Thorny Dragon Australian Thorny Devil


The thorny dragon (Moloch horridus), also known as the thorny devil, is a spiny lizard that lives in the scrublands and deserts of Australian Outback. It is about 20cm in length and has an orange, yellow and black body which changes colour. In warm temperatures the lizard is usually yellow and red but can change colour rapidly if the weather cools or they are startled. It usually starts the day with a drab olive-brown colour and as it warms up the thorny dragon acquires its normal yellow, red and black colours.

Its most distinguishing feature are the intimidating spikes which cover its entire upper body. These thorns offer the animal good protection from would be predators. If attacked it also puffs up its body and stiffens its spikes making itself more difficult to swallow. The thorny dragon also has another trick up its sleeve. It has a pretend head! Located on the top of its neck this fake head, which looks like a large knob with two spikes on it, is offered as a decoy, while the lizard hides its real head between its front legs.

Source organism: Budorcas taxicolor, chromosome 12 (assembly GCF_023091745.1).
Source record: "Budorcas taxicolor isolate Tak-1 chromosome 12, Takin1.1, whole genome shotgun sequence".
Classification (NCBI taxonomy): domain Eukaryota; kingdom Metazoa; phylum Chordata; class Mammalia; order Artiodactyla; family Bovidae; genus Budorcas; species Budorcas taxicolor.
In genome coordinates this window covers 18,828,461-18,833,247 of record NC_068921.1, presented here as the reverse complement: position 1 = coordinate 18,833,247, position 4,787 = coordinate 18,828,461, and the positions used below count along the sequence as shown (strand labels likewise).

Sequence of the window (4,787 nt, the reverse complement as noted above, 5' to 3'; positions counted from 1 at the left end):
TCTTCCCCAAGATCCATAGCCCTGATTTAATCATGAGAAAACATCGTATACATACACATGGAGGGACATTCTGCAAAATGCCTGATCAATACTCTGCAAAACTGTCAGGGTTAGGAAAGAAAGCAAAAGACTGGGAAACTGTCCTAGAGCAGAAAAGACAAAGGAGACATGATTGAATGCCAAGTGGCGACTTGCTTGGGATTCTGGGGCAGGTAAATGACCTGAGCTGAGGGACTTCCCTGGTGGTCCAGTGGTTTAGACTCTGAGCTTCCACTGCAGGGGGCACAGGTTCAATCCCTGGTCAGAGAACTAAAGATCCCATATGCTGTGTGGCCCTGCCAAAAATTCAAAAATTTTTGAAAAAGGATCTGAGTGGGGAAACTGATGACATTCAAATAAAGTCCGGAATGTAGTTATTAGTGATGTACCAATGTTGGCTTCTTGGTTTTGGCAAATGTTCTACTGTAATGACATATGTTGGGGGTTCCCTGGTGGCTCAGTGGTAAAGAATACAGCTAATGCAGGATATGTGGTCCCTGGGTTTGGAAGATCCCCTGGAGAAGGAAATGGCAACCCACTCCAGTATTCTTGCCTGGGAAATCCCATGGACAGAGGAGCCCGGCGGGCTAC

Thorny dragons are obligate myrmecophages - they eat only eat black ants. They are ambush predators that find a suitable spot where ants visit or pass through and that sit and wait to pick off their prey with their sticky tongues. It is estimated that a thorny dragon can eat 600-3000 ants each day.

Thorny Devil Walking Video

The thorny dragon has an unusually gait. It lifts its tail into a vertical position and walks very slowly, oscillating back and forth as it moves. It is not understood why this animals does this. It has been suggested that this stop-start movement and the animal freezing in place as it walks may be to emulate a leaf, as it does look somewhat like a leaf when viewed from above and thus may make it more difficult for predatory birds to spot it.

The thorny dragon is active during the day. The female is slightly larger than the male. Thorny lizards can live for up to 15 years.

Related: Australian Animals — List of Native, Introduced, Endangered, Rainforest Fauna


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